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54 Thai nationals among the hostages held by Hamas in Gaza

Nearly a quarter of the 220 hostages held by militant group Hamas in Gaza are Thai nationals, the Israeli government said on Wednesday (Oct 25).

Thailand’s foreign affairs ministry said on Thursday that it is in the process of verifying that 54 Thais are being held captive by Hamas, the Guardian reported. 

Foreign Affairs Minister Parnpree Bahiddha-Nukara told the Bangkok Post that a team of negotiators has been dispatched to help secure the release of the hostages.

Thailand is one of the largest sources of migrant workers in Israel, with around 30,000 working in the agriculture sector, according to government data.

Providing updated figures on Wednesday, the Israeli government said 138 of the hostages had foreign passports, including 15 Argentinians, 12 Germans, 12 Americans, six French and six Russians.

Many were believed to have had dual Israeli nationality, however some – like the Thais and five Nepalese hostages – almost certainly did not. There was also one Chinese hostage, one Sri Lankan, two from Tanzania and two from the Philippines.

Thai nationals make up the largest single group of foreigners dead and missing, with 24 confirmed killed and 21 unaccounted for.

Thailand’s foreign affairs ministry said last week it has organised daily repatriation flights for its citizens and at least 8,160 Thai nationals have asked to return home so far.

Related:

Thailand works to release nationals taken hostage during Israel-Hamas conflict

'Bombed left and right': Some Southeast Asian nationals seek to escape Israel-Hamas war but journey home challenging

“BARRAGE OF GUNFIRE”

Hamas launched a surprise attack on Israel on Oct 7, killing more than 1,400 people and taking over 200 hostages. Israel responded by pounding Gaza with air strikes, killing thousands.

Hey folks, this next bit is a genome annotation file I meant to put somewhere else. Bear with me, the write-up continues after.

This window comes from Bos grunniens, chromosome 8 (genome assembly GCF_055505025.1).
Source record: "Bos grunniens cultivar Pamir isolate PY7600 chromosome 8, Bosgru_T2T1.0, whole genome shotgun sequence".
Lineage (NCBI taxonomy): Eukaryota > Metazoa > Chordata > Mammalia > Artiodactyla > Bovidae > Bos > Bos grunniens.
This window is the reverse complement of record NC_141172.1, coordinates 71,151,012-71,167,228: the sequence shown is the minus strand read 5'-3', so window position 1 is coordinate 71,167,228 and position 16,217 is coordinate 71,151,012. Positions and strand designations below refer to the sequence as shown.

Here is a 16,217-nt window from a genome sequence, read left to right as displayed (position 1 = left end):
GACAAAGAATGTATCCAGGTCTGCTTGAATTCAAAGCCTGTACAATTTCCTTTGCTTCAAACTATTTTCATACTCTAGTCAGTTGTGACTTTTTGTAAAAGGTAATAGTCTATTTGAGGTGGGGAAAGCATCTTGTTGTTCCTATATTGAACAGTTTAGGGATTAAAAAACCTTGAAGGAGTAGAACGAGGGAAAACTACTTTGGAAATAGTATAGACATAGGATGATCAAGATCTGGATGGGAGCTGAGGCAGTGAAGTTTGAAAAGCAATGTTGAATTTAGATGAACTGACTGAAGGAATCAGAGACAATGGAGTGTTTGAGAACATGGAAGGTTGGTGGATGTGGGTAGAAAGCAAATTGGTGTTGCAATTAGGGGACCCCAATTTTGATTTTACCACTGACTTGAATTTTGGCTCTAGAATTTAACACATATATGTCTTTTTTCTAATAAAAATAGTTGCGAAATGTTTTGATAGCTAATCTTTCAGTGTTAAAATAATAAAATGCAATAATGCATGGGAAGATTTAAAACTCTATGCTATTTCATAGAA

Some Thai workers were working on Israeli farms near the Gaza border when the Oct 7 attack happened. Thai labourer Kamlue was on his way to harvest courgettes on a farm when the truck he was riding on came under heavy fire.

“They launched a relentless barrage of gunfire from every direction,” he said, asking not to use his full name as he recounted his escape from the Hamas attack.

The driver of the truck managed to steer it to a safe position, but Kamlue was among several workers who were wounded.

“I was shot in my right leg, and I’m still recovering from the injury,” said the 41-year-old, who returned to Thailand on a repatriation flight organised by the Thai government.

The killing of migrant workers has caused alarm among the roughly 110,000 foreign labourers who currently live legally in the country, prompting thousands to line up to leave.

But Thailand’s Prime Minister Srettha Thavisin on Thursday said he was concerned that Thai workers were planning to stay in Israel for higher pay, despite escalating conflict.

“We have to improve the state of our economy here … so Thais don’t have to risk their lives,” Srettha said on Thursday in a response to a question in parliament, adding 4,000 Thais had been repatriated so far but others were changing their minds to stay.

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